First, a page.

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Making a Bold Career Change | How One Woman Swapped Languages For Nuclear Reactors

Rebekah Valero-Lee Candidate Hub

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Making a bold career change can seem daunting, but Kim Vignitchouk is part of a growing trend of people who are turning their back on established careers in order to pursue a lifelong passion within a completely new industry.

More than 10 years ago Kim made the move from linguistics and translation into the nuclear renaissance. Having lived and worked in China from 1988 – 1997 and fluent in Mandarin, it was time to pursue a career change and explore her real interest and passion, science, to which Kim then began studying a Physics degree at the Open University.

Kim explains: “I always dreamed of one day becoming a scientist and I loved Physics at school. Unfortunately it was a career path that my parents weren’t keen on and they pushed me in the opposite direction.

“After a successful career in linguistics and translation, I just thought enough was enough. Enrolling with the Open University helped me to connect back with everything that I loved when I was younger. I never dreamed at that point that I’d be able to build a new career and instead, was gaining a Physics degree just for me.”

Now a contractor for Horizon Nuclear Power, Kim is part of a team in the UK and Japan helping to drive forward the new £10bn power station, comprising two nuclear reactors, at Wylfa Newydd in Anglesey. Adjacent to the former Magnox Wylfa Power Station, which is currently being decommissioned, the new nuclear power station will employ around 9,000 people at the peak of construction and once complete, generate around 2,700 megawatts of electricity – enough to power around five million homes.

Having further upskilled her nuclear knowledge with a masters in Radiation and Environmental Protection, Kim is now working as an RP (radiation protection) engineer, where a typical day includes researching, reviewing and writing technical documents, answering technical queries and liaising with other engineers and contractors across civil, mechanical and chemical specialisms.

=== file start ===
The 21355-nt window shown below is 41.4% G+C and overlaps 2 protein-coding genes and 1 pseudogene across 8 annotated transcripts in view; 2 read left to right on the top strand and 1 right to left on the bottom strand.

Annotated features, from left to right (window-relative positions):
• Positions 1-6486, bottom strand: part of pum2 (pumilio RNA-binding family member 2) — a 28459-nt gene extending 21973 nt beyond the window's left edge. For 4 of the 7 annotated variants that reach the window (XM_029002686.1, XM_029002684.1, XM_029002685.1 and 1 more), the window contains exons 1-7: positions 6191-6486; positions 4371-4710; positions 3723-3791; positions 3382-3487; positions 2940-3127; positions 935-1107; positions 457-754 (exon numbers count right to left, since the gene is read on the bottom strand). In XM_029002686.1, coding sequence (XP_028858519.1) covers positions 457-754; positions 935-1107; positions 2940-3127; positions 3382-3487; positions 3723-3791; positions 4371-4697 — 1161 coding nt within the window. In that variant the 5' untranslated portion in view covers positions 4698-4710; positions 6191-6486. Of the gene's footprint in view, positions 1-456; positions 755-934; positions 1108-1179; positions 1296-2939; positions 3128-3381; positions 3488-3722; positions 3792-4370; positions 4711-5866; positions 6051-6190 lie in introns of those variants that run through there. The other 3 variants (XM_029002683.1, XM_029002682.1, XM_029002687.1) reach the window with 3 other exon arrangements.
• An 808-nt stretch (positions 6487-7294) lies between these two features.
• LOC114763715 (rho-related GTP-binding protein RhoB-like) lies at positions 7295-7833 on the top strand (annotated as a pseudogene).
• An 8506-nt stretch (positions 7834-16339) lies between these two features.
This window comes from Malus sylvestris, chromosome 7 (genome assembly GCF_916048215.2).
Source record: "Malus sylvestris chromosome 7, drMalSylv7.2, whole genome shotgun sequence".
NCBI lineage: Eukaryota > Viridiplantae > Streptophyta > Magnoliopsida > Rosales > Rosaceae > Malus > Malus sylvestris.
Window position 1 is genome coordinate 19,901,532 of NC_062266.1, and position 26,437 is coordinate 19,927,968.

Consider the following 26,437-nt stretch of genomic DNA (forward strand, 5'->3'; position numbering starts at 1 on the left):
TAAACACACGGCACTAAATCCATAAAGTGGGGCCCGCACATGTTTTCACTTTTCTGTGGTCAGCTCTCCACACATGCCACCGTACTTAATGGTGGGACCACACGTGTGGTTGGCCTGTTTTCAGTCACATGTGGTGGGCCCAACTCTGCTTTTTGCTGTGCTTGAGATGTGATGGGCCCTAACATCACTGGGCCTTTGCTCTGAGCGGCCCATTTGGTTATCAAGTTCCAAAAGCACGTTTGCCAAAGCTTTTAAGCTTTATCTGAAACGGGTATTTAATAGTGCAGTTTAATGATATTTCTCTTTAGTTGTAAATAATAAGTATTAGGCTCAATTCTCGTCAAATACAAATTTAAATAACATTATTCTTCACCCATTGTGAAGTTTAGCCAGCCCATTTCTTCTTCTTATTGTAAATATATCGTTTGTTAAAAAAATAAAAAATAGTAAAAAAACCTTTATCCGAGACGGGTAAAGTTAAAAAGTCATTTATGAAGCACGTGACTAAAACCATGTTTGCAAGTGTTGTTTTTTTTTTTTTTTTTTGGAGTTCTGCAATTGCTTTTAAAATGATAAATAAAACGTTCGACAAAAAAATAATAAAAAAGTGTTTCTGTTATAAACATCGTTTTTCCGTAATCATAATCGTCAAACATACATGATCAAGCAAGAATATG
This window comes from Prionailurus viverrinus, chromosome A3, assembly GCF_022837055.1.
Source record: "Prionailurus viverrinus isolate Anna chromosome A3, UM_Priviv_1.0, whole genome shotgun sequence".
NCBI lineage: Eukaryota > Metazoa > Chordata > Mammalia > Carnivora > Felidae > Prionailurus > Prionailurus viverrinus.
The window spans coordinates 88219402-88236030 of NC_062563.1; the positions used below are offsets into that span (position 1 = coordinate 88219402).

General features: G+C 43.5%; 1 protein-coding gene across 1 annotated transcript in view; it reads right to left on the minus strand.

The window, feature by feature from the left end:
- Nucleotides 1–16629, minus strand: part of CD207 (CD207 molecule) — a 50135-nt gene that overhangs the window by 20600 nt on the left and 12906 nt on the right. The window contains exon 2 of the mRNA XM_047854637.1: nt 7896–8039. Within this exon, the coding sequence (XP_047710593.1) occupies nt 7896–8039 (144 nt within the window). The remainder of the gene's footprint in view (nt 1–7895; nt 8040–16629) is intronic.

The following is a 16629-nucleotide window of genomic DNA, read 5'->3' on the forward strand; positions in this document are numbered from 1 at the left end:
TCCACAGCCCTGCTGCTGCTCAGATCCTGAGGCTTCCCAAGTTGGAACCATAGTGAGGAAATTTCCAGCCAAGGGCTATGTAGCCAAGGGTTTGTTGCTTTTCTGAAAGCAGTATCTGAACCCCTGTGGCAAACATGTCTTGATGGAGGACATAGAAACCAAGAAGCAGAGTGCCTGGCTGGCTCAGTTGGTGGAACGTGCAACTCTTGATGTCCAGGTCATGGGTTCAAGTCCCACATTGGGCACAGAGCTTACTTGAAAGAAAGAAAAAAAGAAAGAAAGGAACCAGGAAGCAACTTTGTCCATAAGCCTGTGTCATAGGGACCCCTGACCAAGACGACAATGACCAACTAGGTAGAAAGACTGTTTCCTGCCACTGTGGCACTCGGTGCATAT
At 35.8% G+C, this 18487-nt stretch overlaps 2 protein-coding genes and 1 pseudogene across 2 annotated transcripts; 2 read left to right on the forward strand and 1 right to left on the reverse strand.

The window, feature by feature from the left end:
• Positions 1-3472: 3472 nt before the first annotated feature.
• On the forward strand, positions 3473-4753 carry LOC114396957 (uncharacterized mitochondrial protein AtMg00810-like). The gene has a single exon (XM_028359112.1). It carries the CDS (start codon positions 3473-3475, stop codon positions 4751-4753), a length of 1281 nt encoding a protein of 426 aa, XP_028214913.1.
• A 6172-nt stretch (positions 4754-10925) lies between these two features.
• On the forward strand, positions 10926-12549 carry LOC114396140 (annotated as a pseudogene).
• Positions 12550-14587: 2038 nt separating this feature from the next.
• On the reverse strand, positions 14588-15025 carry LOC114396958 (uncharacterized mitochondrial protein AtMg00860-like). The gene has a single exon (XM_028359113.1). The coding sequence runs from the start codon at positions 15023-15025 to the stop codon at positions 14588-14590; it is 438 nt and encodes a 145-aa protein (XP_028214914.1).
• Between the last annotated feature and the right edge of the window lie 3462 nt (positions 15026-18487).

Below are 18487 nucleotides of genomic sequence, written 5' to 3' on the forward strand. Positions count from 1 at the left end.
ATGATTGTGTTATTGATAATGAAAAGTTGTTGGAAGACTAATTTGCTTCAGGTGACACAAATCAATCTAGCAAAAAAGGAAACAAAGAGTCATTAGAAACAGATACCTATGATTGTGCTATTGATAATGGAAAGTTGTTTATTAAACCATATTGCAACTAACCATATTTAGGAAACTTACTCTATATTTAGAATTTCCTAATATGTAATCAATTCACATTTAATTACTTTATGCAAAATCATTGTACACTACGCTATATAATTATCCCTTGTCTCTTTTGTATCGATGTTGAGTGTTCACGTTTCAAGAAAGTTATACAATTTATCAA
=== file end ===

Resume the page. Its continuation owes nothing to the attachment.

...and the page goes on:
Kim explains: “It’s our job to make sure that the nuclear power plant is being designed and built to UK and international standards so that it’s fully compliant and safe for people and the environment.

“Nuclear is such an exciting and rewarding sector to work in, but there’s still a big misunderstanding in what a nuclear power plant actually does. The link between civil and military nuclear programmes also should be better managed as many people wrongly think they are one and the same.

“There always seem to be a negative portrayal of nuclear power plants from the media as well, which leads to a negative public perception. Instead, we should be more transparent in showcasing what exciting careers the nuclear industry has to offer.”

Kim has never struggled to find a role, even after previously being made redundant. Within the nuclear industry, there is no lack of exciting opportunities. New build programmes deliver a spectrum of roles across engineering, chemistry, environment and physics, which are also highly relevant for the decommissioning and maintenance of nuclear sites. Kim’s specific skillset in radiation and environmental protection is in huge demand across a number of sectors and careers, including medical, radiography and isotope generation for cancer care, which meant that she had already received a job offer before completing her masters.

Kim continues: “Gaining my degree and masters were both career highlights as it completely changed my career direction and led me to where I am today.

“I’m a firm believer in that you can achieve anything you set your mind to. Juggling a freelance interpreter career with my studies at the Open University wasn’t without its challenges and even at this time, my parents were still asking me when was I going to concentrate on a full-time job? Unfortunately they both passed away before I graduated, but they would have been so proud in where I am today.

“My advice to anyone regardless of their age or gender is to pursue your passion, do what you want to do and don’t listen to anyone else.

“Nuclear is a pretty hardcore industry but there are so many exciting pathways that can lead you to a very rewarding career, including apprenticeships and the university route. All you need to succeed is to work hard and be passionate about what you do.”

Are you looking for a career change? Search hundreds of jobs here, or to learn more about adult apprenticeships with our training division visit www.morson.com/mvt.